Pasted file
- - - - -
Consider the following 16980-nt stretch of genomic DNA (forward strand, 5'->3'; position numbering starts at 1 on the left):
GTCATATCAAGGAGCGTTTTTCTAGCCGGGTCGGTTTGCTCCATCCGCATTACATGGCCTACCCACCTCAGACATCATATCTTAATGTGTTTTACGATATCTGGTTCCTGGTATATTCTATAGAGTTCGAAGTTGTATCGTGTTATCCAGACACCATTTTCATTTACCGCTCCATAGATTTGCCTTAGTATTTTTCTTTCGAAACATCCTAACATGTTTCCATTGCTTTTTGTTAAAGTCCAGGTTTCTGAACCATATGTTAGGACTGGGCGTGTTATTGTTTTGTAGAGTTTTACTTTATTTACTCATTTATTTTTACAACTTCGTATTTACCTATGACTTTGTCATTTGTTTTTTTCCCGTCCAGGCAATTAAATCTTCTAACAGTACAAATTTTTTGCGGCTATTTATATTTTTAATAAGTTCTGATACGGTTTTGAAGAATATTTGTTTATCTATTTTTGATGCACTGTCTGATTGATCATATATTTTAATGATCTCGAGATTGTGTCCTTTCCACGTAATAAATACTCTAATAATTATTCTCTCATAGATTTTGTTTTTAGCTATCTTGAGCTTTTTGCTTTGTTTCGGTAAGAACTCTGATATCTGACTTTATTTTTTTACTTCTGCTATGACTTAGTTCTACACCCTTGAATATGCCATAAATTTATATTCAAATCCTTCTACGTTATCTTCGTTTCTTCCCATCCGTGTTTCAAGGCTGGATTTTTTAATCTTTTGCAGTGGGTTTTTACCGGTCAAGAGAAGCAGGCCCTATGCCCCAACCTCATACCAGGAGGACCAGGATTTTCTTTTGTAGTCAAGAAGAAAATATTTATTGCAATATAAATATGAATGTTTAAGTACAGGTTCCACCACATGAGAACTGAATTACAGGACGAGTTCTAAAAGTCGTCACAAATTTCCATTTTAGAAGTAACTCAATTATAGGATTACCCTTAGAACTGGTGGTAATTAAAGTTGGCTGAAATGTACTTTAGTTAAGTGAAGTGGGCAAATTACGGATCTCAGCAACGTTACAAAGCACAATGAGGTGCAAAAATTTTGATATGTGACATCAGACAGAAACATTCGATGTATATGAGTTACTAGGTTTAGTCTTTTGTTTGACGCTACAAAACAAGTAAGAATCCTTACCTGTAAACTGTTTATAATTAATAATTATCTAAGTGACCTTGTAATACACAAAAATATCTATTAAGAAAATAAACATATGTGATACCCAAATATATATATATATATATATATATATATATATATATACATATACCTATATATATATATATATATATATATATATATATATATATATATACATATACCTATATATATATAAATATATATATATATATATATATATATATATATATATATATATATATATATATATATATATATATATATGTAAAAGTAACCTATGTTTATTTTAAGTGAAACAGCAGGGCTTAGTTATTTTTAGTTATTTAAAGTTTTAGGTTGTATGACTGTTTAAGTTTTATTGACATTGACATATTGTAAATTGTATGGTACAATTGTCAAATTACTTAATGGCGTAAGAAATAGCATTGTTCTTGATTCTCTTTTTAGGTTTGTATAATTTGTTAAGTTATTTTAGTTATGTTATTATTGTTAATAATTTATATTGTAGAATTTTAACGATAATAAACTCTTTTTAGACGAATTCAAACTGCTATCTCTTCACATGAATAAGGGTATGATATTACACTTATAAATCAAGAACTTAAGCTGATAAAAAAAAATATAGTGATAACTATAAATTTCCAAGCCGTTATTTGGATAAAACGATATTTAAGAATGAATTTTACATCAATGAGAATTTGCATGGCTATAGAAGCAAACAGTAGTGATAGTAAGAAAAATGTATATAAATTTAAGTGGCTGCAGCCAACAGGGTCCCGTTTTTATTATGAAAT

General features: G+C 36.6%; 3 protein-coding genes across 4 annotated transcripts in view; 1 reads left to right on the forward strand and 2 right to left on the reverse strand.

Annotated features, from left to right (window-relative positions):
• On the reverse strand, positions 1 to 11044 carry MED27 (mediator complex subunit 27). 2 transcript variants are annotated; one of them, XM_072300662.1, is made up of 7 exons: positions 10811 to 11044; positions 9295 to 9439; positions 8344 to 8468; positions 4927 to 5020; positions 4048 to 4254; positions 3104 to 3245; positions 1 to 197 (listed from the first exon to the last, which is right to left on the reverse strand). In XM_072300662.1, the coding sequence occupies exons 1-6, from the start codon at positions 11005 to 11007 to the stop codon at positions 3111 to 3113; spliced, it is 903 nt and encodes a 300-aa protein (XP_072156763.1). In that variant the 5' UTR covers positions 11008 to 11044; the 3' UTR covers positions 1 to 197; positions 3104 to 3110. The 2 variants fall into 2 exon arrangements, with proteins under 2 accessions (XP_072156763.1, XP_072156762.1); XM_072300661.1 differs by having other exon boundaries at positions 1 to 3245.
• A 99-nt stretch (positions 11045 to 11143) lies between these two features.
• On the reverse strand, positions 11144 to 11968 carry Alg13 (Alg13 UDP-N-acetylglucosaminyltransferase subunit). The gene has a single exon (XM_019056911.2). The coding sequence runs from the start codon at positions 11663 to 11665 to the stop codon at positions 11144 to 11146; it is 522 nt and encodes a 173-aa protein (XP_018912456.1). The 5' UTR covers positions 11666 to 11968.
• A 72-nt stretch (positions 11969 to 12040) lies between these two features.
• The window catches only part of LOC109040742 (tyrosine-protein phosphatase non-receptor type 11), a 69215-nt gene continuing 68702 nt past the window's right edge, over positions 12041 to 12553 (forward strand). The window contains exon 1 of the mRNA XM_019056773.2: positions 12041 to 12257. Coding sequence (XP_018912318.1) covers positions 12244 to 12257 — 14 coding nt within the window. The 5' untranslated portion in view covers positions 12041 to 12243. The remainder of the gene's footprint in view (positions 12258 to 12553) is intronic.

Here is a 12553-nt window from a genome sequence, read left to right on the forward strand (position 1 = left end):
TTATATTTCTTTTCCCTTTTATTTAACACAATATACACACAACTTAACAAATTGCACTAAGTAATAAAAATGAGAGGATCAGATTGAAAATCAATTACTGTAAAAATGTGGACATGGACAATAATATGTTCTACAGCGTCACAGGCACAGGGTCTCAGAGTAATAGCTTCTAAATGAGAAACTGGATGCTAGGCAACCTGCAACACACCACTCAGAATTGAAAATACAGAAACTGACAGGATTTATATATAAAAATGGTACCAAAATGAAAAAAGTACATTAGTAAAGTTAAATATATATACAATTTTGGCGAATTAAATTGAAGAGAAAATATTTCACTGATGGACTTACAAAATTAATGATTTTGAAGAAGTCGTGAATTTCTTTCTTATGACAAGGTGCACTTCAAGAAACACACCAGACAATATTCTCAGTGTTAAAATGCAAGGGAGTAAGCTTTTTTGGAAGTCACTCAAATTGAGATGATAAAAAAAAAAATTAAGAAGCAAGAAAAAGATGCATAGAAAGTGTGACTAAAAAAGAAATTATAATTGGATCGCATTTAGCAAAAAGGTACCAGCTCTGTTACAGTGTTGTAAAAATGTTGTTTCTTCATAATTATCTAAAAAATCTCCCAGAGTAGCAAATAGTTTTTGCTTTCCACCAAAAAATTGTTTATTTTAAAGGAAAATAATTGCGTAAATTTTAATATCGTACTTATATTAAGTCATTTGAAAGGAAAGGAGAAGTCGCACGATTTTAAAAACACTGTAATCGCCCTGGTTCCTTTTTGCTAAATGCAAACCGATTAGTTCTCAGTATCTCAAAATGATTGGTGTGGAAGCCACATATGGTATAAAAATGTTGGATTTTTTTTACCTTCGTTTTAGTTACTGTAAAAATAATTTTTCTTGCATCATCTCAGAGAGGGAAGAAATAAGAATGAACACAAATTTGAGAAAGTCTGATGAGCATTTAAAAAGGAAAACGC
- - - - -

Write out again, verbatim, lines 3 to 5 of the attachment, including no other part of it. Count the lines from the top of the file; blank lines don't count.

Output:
General features: G+C 36.6%; 3 protein-coding genes across 4 annotated transcripts in view; 1 reads left to right on the forward strand and 2 right to left on the reverse strand.

Annotated features, from left to right (window-relative positions):
• On the reverse strand, positions 1 to 11044 carry MED27 (mediator complex subunit 27). 2 transcript variants are annotated; one of them, XM_072300662.1, is made up of 7 exons: positions 10811 to 11044; positions 9295 to 9439; positions 8344 to 8468; positions 4927 to 5020; positions 4048 to 4254; positions 3104 to 3245; positions 1 to 197 (listed from the first exon to the last, which is right to left on the reverse strand). In XM_072300662.1, the coding sequence occupies exons 1-6, from the start codon at positions 11005 to 11007 to the stop codon at positions 3111 to 3113; spliced, it is 903 nt and encodes a 300-aa protein (XP_072156763.1). In that variant the 5' UTR covers positions 11008 to 11044; the 3' UTR covers positions 1 to 197; positions 3104 to 3110. The 2 variants fall into 2 exon arrangements, with proteins under 2 accessions (XP_072156763.1, XP_072156762.1); XM_072300661.1 differs by having other exon boundaries at positions 1 to 3245.